How to Take Your Double Hung Sash Window Apart
The sash window is fully restorable. Taking your sash window apart for maintenance, replacing spirals / cords, beading is quite daunting if you haven't done it before, but actually pretty easy and straightforward once you know how.
1. Remove the lower window (or sash, 'Sash' is a general term used for a moveable window panel). This is simpler than people think. The lower sash is prevented from falling into the room by two thin, vertical pieces of timber. These are referred to as 'staff' or 'stop' beads (easy to remember as they 'stop' the sash from falling in). The stop beads actually look like part of the window moulding but they are in fact fully detachable and held in place by small nails. Insert a chisel between the bead and the moulding, give it a tap with a mallet and it should pry away. Depending on how many layers of paint there are here you might have to persevere but it will come away eventually. The lower sash will then come out easily, although it will be attached to the sash cord, if they are still in tact. You can cut these and replace with new cord later.
2. Behind the lower sash you'll see a vertical bead which separates it from the upper sash. This is the all important "Parting Bead" and one we talk about a lot here at Lock and Latch because it's often the piece that DIY enthusiasts miss when draught sealing their sash windows. You will need to also remove this parting bead if you want to remove the top sash.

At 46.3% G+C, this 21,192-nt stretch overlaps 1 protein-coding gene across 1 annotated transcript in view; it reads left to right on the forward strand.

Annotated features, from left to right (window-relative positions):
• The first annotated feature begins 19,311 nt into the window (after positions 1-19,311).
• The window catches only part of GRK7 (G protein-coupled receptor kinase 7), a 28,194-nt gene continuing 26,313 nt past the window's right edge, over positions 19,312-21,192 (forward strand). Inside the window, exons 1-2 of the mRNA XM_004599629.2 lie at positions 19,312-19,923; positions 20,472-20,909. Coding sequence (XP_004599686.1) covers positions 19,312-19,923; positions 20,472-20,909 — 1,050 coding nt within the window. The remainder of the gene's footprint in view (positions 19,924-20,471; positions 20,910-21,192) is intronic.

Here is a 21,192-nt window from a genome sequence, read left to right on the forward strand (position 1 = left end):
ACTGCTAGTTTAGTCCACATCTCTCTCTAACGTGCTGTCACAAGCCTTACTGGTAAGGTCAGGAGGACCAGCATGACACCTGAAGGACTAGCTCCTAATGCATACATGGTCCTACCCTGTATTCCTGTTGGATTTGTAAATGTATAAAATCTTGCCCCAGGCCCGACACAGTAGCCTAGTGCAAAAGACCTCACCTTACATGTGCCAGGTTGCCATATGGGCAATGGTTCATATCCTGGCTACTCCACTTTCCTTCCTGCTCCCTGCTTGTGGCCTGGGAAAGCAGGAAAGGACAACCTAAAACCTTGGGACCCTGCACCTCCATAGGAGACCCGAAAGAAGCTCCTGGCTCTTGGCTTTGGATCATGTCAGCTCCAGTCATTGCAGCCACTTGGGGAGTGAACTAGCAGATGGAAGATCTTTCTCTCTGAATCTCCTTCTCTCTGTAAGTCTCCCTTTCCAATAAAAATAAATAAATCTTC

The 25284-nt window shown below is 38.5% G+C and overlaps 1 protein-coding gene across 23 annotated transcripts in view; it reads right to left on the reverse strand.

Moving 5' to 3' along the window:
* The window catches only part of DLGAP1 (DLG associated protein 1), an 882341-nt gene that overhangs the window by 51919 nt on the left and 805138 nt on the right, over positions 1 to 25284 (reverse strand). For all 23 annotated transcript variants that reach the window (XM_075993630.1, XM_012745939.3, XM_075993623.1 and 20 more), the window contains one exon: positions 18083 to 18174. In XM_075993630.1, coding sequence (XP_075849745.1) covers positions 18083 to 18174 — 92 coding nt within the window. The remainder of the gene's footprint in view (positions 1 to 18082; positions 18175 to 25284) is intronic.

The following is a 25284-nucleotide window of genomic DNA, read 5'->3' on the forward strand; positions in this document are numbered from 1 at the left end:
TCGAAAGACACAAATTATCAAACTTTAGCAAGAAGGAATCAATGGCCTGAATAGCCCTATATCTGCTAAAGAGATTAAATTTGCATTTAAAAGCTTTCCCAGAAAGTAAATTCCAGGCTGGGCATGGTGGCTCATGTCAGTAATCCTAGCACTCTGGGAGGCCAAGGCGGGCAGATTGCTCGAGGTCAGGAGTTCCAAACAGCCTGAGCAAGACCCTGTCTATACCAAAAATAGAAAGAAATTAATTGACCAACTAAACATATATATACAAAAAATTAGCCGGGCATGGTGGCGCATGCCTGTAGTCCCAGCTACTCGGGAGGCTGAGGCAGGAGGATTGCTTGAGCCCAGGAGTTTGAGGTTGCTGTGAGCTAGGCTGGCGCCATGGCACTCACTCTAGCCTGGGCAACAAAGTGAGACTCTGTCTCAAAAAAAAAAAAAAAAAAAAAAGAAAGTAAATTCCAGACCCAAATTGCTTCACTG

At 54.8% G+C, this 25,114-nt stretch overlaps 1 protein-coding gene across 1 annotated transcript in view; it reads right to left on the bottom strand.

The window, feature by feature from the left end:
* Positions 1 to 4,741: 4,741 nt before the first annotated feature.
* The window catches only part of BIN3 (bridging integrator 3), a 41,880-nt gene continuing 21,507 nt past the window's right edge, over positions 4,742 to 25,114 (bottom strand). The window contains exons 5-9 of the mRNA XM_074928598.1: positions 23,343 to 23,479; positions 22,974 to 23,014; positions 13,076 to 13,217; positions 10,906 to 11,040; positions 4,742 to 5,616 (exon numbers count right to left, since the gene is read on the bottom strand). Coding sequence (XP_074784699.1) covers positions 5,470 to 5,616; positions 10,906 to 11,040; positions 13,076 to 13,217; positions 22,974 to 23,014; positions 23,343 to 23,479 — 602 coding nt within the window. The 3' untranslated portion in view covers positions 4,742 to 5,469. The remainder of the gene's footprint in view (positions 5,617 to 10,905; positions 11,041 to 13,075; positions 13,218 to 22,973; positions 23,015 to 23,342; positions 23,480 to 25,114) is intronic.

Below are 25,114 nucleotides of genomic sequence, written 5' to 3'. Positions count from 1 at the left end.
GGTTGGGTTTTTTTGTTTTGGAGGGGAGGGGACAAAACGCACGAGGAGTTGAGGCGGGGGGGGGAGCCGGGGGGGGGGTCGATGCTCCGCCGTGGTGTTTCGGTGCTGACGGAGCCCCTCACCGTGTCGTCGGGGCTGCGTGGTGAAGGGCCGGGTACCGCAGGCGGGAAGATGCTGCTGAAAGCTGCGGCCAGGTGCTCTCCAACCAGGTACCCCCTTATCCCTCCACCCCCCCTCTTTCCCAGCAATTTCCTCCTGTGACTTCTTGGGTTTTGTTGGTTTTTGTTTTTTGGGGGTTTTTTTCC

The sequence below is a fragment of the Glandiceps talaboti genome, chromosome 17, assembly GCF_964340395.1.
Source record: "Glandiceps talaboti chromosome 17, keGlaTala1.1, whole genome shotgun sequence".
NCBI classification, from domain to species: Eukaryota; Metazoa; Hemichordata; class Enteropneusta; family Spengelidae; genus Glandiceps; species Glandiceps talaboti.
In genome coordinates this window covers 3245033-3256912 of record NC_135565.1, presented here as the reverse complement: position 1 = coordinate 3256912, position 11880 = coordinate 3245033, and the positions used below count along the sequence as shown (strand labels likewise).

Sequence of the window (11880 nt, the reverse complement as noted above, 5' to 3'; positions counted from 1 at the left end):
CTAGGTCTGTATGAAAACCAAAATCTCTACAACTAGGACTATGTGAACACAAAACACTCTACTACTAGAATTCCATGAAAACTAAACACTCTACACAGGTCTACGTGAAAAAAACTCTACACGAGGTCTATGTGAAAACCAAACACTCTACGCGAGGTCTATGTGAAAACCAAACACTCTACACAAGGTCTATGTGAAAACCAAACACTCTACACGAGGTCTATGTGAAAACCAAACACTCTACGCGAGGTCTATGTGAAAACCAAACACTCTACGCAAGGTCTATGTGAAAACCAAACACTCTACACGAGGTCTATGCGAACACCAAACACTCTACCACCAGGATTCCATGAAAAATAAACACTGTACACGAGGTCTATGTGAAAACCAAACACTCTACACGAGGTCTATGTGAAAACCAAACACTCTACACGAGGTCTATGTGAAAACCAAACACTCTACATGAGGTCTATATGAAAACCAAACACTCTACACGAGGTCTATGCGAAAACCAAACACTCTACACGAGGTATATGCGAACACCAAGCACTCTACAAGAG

3. From here you should see a little compartment on either side of the window frame where the weights are hidden. The weights may have been hidden away for years, and should still work fine, but often as sashes have thicker glass put in them the sash becomes heavier and more weight will need to be added. See our article here if this is what you need to do.
5. Once done, put everything back the way it came in and nail the stop beads back into place. Tack the stop beads gently at first, you want to make sure theyre perfectly in position so that they aren't interfering with the free movement of the sash.
6. When all of this is done, it might look a bit of a mess. You may want to finish the job by painting and adding some new hardware which will have your window looking like new and will last for many years to come.